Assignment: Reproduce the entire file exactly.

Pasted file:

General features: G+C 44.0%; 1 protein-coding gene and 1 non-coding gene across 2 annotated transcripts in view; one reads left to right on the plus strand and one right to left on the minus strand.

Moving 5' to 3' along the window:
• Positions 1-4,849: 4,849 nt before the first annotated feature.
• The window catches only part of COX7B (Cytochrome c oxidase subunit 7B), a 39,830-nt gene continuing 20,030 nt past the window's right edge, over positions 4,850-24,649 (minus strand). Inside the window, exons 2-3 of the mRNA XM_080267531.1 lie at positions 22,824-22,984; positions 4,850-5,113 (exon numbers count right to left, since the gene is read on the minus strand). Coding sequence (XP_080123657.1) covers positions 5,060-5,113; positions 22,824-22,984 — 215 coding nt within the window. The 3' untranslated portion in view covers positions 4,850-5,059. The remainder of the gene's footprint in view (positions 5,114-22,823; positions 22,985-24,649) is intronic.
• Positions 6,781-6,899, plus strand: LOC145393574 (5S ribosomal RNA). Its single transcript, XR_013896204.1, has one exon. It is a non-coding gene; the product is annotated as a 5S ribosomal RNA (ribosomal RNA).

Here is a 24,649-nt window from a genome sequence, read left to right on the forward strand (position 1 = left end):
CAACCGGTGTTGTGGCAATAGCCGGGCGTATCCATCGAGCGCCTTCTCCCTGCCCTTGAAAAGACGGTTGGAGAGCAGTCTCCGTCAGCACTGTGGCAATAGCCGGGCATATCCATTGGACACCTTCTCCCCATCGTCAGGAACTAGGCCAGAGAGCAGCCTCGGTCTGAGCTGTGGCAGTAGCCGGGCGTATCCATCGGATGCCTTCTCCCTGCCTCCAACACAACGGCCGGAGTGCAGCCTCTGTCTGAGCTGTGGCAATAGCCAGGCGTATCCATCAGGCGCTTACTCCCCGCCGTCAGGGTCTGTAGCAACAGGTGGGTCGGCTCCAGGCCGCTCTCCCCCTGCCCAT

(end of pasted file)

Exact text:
General features: G+C 44.0%; 1 protein-coding gene and 1 non-coding gene across 2 annotated transcripts in view; one reads left to right on the plus strand and one right to left on the minus strand.

Moving 5' to 3' along the window:
• Positions 1-4,849: 4,849 nt before the first annotated feature.
• The window catches only part of COX7B (Cytochrome c oxidase subunit 7B), a 39,830-nt gene continuing 20,030 nt past the window's right edge, over positions 4,850-24,649 (minus strand). Inside the window, exons 2-3 of the mRNA XM_080267531.1 lie at positions 22,824-22,984; positions 4,850-5,113 (exon numbers count right to left, since the gene is read on the minus strand). Coding sequence (XP_080123657.1) covers positions 5,060-5,113; positions 22,824-22,984 — 215 coding nt within the window. The 3' untranslated portion in view covers positions 4,850-5,059. The remainder of the gene's footprint in view (positions 5,114-22,823; positions 22,985-24,649) is intronic.
• Positions 6,781-6,899, plus strand: LOC145393574 (5S ribosomal RNA). Its single transcript, XR_013896204.1, has one exon. It is a non-coding gene; the product is annotated as a 5S ribosomal RNA (ribosomal RNA).

Here is a 24,649-nt window from a genome sequence, read left to right on the forward strand (position 1 = left end):
CAACCGGTGTTGTGGCAATAGCCGGGCGTATCCATCGAGCGCCTTCTCCCTGCCCTTGAAAAGACGGTTGGAGAGCAGTCTCCGTCAGCACTGTGGCAATAGCCGGGCATATCCATTGGACACCTTCTCCCCATCGTCAGGAACTAGGCCAGAGAGCAGCCTCGGTCTGAGCTGTGGCAGTAGCCGGGCGTATCCATCGGATGCCTTCTCCCTGCCTCCAACACAACGGCCGGAGTGCAGCCTCTGTCTGAGCTGTGGCAATAGCCAGGCGTATCCATCAGGCGCTTACTCCCCGCCGTCAGGGTCTGTAGCAACAGGTGGGTCGGCTCCAGGCCGCTCTCCCCCTGCCCAT